WECC Study Says Wyoming Could Provide Wind Power To California

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Wyoming is the best source of cost-effective, high-capacity renewable energy to help meet the demands of California's future energy market, according to a new study released by the Western Electricity Coordinating Council (WECC), which coordinates the bulk electric system across the Western U.S. and Canada.

Approved by the WECC board last week, the U.S. Department of Energy-funded 10-Year Regional Transmission Plan study provides WECC's interconnection-wide transmission plan and an interconnection-wide perspective on future energy transmission and generation.

By 2020, the demand for additional renewable energy to meet renewable portfolio standards will be greater in California than in any other Western state – representing 66% of all of the renewable energy demand in the WECC region through that time frame, the study notes.

California currently intends to meet its demand from renewable energy projects developed within the state, which also has policies that generally favor in-state renewable development. WECC's analysis indicates that if California instead met just 20% of its demand with deliveries of wind energy from Wyoming, California ratepayers could save approximately $600 million every year.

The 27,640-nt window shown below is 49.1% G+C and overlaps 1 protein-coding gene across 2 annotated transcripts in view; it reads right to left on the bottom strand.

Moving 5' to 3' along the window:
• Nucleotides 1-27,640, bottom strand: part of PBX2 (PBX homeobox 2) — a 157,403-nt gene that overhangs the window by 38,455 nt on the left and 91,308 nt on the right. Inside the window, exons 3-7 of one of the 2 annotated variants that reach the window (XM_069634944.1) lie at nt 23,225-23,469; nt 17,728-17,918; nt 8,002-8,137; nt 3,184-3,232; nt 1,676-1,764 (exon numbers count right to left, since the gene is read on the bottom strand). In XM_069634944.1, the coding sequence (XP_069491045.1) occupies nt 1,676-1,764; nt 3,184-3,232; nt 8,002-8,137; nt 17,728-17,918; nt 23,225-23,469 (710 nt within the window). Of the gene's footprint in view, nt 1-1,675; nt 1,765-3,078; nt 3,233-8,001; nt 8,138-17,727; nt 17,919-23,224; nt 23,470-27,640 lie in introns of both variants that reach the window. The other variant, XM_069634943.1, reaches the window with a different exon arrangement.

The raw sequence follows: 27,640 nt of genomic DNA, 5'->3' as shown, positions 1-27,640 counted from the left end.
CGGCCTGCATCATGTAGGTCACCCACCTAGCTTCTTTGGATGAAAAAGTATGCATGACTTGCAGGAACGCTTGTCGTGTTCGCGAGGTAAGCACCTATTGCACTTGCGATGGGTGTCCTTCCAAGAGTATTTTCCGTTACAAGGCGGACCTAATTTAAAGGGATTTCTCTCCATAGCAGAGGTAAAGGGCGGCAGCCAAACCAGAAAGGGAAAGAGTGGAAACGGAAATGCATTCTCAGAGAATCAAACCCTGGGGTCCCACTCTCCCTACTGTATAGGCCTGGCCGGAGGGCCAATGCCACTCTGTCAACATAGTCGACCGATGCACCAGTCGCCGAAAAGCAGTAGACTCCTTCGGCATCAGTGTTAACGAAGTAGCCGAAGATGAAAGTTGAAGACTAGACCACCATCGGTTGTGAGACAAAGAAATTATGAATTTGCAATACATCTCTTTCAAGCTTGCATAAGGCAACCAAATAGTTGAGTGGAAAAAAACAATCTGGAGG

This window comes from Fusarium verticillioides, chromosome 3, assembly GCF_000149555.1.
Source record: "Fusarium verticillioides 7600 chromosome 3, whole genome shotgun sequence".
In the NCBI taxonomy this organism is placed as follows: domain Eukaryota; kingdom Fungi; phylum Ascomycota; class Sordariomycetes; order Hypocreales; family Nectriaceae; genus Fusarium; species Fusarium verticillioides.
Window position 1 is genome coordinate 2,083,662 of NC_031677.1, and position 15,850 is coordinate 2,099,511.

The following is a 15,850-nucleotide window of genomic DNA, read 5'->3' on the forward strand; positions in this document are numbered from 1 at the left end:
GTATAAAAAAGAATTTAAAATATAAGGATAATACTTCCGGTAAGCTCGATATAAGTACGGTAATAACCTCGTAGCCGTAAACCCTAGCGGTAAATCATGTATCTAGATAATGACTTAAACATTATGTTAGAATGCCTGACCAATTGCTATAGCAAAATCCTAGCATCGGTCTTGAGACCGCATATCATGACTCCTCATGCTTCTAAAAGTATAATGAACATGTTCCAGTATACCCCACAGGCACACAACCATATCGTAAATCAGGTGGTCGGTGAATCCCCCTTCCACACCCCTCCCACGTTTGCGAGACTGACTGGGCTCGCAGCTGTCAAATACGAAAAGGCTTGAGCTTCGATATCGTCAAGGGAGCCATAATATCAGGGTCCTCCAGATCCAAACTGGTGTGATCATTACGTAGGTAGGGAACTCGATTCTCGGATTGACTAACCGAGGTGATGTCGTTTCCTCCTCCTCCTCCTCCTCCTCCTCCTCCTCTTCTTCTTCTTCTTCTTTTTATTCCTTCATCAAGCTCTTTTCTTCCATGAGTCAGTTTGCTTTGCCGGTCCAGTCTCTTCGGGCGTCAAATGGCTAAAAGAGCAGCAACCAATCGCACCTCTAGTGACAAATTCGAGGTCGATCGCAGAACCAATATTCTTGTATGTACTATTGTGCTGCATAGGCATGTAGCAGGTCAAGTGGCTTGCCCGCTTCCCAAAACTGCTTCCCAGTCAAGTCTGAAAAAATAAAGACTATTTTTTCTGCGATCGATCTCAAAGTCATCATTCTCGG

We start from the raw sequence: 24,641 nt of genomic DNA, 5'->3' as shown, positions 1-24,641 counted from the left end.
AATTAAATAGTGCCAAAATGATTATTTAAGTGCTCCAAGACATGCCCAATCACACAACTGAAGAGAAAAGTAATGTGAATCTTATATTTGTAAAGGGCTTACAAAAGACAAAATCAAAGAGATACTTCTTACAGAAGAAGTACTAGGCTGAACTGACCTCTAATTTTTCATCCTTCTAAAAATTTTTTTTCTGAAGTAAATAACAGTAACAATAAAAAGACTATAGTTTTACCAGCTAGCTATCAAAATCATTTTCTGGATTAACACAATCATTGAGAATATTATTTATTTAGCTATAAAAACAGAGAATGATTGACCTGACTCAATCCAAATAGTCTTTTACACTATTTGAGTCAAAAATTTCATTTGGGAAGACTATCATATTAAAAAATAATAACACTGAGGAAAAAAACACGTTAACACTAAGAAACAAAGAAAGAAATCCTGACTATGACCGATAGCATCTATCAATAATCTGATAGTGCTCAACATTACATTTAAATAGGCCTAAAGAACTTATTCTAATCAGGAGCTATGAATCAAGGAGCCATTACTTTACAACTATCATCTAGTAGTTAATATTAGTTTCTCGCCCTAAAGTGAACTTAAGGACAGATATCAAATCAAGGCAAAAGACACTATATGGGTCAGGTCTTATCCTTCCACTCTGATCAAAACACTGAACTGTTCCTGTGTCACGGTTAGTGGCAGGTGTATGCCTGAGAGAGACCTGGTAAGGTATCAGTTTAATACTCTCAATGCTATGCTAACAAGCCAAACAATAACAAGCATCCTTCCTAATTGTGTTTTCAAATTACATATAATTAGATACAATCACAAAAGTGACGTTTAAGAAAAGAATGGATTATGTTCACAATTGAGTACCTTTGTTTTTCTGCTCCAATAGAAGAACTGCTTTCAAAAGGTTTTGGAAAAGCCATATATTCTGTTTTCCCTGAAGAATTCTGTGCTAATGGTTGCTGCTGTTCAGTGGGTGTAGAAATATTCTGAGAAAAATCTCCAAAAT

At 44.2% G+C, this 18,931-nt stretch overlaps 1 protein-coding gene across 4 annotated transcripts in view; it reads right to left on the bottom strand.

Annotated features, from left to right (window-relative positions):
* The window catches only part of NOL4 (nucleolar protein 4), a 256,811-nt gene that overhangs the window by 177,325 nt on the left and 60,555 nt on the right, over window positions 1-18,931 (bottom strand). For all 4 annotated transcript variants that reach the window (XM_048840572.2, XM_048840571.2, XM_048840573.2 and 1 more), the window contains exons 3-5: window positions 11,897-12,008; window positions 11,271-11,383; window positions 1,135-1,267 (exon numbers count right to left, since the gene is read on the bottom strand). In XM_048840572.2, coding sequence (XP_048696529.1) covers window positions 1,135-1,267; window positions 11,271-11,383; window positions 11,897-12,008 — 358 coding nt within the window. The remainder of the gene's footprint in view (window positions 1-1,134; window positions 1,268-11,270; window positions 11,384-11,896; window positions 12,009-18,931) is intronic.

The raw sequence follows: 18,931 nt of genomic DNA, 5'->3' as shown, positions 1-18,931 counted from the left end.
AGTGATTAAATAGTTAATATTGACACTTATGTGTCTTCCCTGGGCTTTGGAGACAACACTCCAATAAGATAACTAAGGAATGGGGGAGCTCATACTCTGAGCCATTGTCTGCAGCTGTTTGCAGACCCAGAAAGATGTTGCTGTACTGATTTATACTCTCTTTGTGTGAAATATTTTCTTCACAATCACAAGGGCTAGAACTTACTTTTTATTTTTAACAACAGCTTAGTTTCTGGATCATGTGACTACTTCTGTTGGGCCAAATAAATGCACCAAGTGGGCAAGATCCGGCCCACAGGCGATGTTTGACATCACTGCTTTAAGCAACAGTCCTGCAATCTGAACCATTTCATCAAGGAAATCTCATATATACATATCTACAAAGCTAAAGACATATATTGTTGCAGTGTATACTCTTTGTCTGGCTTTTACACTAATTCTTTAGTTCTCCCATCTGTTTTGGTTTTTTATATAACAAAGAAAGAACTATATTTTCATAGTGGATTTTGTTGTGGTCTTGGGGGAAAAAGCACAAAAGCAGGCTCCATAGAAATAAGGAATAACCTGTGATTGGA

‘This information is helpful in our efforts to encourage California to look to Wyoming for its renewable requirements and to see that Wyoming can efficiently provide a portion of their renewable energy tomorrow, just as Wyoming efficiently provides Californians with significant affordable energy today,’ says Gov. Matt Mead, R-Wyo.

Two of Wyoming's six major transmission projects under development were highlighted in WECC's 10-Year Plan: The 3 GW, 600 kV HVDC TransWest Express Transmission Project, jointly developed by TransWest Express LLC and Western Area Power Administration; and the 3 GW, 500 kV DC Zephyr Transmission Project.

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